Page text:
Digital security post-Snowden has become a staple of the reporter’s toolkit. If you want extra layers of protection for your work but aren’t sure where to begin, your first move as a Gmail user should probably be with the service’s two-step verification. CJR also spoke with several cybersecurity experts to put together an essential set of tools for journalists, starting with the simplest and ending with the safest. All of them are open source or included with most operating systems.
1. Secure your hard drive
Both of these tools encrypt your entire hard drive, making data impossible to access if your computer is stolen. And both are included free with many versions of your operating system.
Using PGP (“Pretty Good Privacy”) encryption, these tools ensure that only your email recipient will be able to read your message. Anyone who intercepts the message will just see a string of nonsensical characters. Cameran Ashraf, a digital safety trainer for Global Journalist Security, calls it “about as good as it gets for secured electronic communications.”
3. Make it easy for sources to chat…
CJR heard Cryptocat called “the gateway drug of encryption” when we first covered it in 2013, for its easy-to-use, intuitive interface. It’s a platform for encrypted instant messaging—available both on computers and smartphones—and doesn’t require users to make an account.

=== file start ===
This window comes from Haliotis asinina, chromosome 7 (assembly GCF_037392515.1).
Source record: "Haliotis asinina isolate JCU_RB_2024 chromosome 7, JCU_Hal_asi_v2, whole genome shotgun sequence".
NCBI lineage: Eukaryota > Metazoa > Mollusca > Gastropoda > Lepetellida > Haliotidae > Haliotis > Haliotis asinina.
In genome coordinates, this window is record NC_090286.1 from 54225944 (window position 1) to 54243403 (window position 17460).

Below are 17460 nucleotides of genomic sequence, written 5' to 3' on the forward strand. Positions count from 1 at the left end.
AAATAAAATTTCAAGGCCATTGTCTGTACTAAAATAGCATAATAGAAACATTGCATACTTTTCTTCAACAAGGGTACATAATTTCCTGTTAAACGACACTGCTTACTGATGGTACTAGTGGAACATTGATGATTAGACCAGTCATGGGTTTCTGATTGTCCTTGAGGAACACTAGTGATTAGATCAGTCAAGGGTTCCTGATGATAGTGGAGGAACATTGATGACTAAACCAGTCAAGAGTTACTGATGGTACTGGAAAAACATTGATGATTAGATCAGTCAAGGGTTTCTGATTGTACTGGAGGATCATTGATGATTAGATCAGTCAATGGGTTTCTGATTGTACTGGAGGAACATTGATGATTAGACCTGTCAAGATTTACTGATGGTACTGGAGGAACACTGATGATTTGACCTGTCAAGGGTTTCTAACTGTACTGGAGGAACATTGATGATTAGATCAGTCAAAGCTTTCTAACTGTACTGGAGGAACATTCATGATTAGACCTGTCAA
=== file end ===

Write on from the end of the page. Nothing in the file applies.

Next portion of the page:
4. …And for them to pass important files
The Guardian, Gawker Media, and The New Yorker all use SecureDrop to allow whistleblowers to leak documents anonymously. However, it requires your organization to set up the infrastructure. “The platform may come across as more complex but it really is a solution that takes all sorts of threats into account,” said Runa A. Sandvik from the Freedom of the Press Foundation. For individuals trying to receive files anonymously, Michael Carbone of digital rights NGO Access recommends OnionShare.
5. Use a disposable OS
Tails is essentially an operating system on a USB stick—loaded with tools like Tor, which hides your location when browsing—that you plug into a computer. “I liken it to the way doctors change gloves,” says Susan E. McGregor, assistant director of Columbia’s Tow Center for Digital Journalism. The computer leaves no trace that Tails was used, and Tails wipes itself clean after each session. That means it retains no cookies or identifying information, and even if you’re attacked by malware, hackers will have nothing to steal.